No One Knows Why Twitter Popped -- but Here's What Matters
Although we don't believe in timing the market or panicking over daily movements, we do like to keep an eye on market changes -- just in case they're material to our investing thesis.
On the back of their first losing week in over than two months, stocks rose to a new record high on Monday, as the S&P 500 gained 0.2%. The narrower, price-weighted Dow Jones Industrial Average was essentially unchanged, gaining just three-hundredths of a percentage point.
Meanwhile, shares of Twitter enjoyed their best day since the microblogging platform went public on Nov. 7, rising 9.3%, to close at a record high of $49.14. It's not entirely clear why the pop occurred today, as there was no significant breaking news relating to the company.
Never willing to admit ignorance, the financial media is attributing the price action to a favorable reception by investors of new tools to improve the effectiveness of Twitter ads -- tools that were released last week. Last Thursday, Twitter began allowing marketers to serve individually targeted ads based on users' web browsing history; known as cookie-based targeted ads, they are expected to command higher ad rates.
Instead of bending over backwards trying to explain today's price action, let's consider what it means for the shares' valuation and shareholders' future prospects. As the following tables shows, Twitter is now significantly more expensive, based on multiples of projected revenue, or EBITDA (earnings before interest, taxes, depreciation and amortization -- a measure of cash flow), than the two other major social networking companies Facebook or LinkedIn. Not to mention that Facebook and LinkedIn are aggressive benchmarks, as those stocks can hardly be considered cheap themselves!
Next Twelve Months' Enterprise Value/ Forward Total Revenue
Next Twelve Months' Enterprise Value/ Forward EBITDA*
*EBITDA, or earnings before interest, taxes, depreciation and amortization, is a measure of cash flow. Source: Capital IQ.
Twitter proponents will argue that, with $534 million in revenue over the 12-month period to Sep. 30 (to Facebook's $6.9 billion), the company has a lot more room to grow. However, as Deutsche Bank's Ross Sandler pointed out in his initial note on the stock, published last Monday, "the biggest unknown is that TWTR may be a niche product and won't break through to the mainstream, and may never see MAUs [monthly active users] up near the 1B[illion]+ levels of megaplatforms like GOOG and FB."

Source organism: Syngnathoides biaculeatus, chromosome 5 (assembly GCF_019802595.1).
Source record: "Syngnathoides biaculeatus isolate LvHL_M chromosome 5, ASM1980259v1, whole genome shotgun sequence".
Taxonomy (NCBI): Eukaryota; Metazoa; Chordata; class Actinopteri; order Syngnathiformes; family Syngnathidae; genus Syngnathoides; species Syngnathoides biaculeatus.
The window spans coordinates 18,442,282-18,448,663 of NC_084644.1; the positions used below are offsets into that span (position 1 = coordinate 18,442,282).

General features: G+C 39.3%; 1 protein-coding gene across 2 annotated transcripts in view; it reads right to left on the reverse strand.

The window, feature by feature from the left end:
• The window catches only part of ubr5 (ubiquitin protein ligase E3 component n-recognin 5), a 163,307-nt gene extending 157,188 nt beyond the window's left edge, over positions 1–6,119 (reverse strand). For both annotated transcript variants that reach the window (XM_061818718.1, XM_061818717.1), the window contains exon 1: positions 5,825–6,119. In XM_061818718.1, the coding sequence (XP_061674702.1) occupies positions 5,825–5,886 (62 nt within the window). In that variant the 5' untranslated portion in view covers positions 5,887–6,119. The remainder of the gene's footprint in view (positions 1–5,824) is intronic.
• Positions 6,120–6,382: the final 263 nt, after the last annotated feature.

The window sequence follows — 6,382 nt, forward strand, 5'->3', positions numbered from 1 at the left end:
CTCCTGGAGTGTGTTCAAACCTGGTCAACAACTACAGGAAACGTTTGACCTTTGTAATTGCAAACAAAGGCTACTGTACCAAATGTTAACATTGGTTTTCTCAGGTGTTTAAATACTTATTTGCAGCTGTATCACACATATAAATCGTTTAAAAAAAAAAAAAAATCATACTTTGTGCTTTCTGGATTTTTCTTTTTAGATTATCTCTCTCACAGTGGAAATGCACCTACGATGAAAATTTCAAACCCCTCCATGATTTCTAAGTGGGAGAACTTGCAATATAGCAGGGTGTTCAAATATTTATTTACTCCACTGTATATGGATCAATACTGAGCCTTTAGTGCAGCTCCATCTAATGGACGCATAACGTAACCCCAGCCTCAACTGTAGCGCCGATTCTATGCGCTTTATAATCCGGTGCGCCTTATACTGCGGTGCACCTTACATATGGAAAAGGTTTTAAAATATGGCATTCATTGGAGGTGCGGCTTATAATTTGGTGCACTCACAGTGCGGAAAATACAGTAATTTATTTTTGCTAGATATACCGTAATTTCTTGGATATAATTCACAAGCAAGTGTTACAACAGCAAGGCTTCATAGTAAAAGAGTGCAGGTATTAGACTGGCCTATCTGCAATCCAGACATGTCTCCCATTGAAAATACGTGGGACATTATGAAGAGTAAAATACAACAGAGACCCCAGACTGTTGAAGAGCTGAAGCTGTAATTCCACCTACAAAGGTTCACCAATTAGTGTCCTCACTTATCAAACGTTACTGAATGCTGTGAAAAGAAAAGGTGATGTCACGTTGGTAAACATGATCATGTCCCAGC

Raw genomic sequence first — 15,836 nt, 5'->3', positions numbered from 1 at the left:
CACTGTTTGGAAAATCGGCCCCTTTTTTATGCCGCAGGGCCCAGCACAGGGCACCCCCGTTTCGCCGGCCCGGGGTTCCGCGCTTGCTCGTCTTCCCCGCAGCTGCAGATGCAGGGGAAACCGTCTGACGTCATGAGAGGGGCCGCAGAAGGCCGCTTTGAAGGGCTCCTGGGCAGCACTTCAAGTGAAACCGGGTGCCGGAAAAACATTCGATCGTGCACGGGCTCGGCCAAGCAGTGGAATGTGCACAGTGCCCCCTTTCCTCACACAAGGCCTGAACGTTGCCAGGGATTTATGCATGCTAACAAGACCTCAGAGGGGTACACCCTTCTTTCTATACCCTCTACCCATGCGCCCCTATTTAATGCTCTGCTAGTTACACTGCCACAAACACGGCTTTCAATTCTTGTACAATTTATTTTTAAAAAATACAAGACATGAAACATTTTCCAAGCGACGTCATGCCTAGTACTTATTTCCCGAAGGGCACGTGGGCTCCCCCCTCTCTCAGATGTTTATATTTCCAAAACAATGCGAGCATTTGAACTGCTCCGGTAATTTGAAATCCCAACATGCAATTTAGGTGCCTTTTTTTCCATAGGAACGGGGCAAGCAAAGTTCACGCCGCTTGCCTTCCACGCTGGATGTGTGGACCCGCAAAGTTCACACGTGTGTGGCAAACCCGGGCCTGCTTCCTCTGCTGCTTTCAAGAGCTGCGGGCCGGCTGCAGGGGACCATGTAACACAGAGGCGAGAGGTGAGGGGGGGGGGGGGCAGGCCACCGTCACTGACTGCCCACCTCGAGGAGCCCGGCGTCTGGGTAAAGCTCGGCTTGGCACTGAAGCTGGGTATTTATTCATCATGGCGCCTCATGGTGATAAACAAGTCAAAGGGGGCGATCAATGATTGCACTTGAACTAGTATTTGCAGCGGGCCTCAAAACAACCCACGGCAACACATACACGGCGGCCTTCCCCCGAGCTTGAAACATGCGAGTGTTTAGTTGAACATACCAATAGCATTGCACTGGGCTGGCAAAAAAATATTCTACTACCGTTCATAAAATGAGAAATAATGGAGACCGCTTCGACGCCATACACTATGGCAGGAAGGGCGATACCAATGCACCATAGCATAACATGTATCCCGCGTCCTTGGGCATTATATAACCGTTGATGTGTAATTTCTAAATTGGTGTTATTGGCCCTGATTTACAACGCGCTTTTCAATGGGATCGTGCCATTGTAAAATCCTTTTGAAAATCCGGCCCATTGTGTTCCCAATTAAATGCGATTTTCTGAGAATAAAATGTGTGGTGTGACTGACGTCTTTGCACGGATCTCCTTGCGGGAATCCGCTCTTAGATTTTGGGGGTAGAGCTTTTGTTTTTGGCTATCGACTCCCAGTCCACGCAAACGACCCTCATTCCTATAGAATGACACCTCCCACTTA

Twitter's current valuation doesn't leave much room for that unknown; instead, it suggests that investors believe that achieving "megaplatform" status is virtually certain.
Digital media, including social media, is transforming the advertising business, and taking market share from traditional media. Zenith Optimedia, a unit of advertising major Publicis, just released forecasts according to which television's share of the global ad market peaked this year after three decades of growth, whereas they expect mobile advertising to grow at an annualized rate of 50% between 2013 and 2016.
Those are the sort of projections that get growth investors salivating; but, as they push Twitter's shares higher, they ought to remember that Twitter's mainstream acceptance is not a foregone conclusion. Last October, for example, the Financial Times spoke to several advertising executives at major firms who said that ad spending on Twitter currently comes out of "experimental budgets." That doesn't sound like a mainstream platform - not yet, anyway.
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The article No One Knows Why Twitter Popped -- but Here's What Matters originally appeared on Fool.com.
Fool contributor Alex Dumortier, CFA has no position in any stocks mentioned; you can follow him on Twitter @longrunreturns. The Motley Fool recommends Facebook. The Motley Fool owns shares of Facebook. Try any of our Foolish newsletter services free for 30 days. We Fools may not all hold the same opinions, but we all believe that considering a diverse range of insights makes us better investors. The Motley Fool has a disclosure policy.
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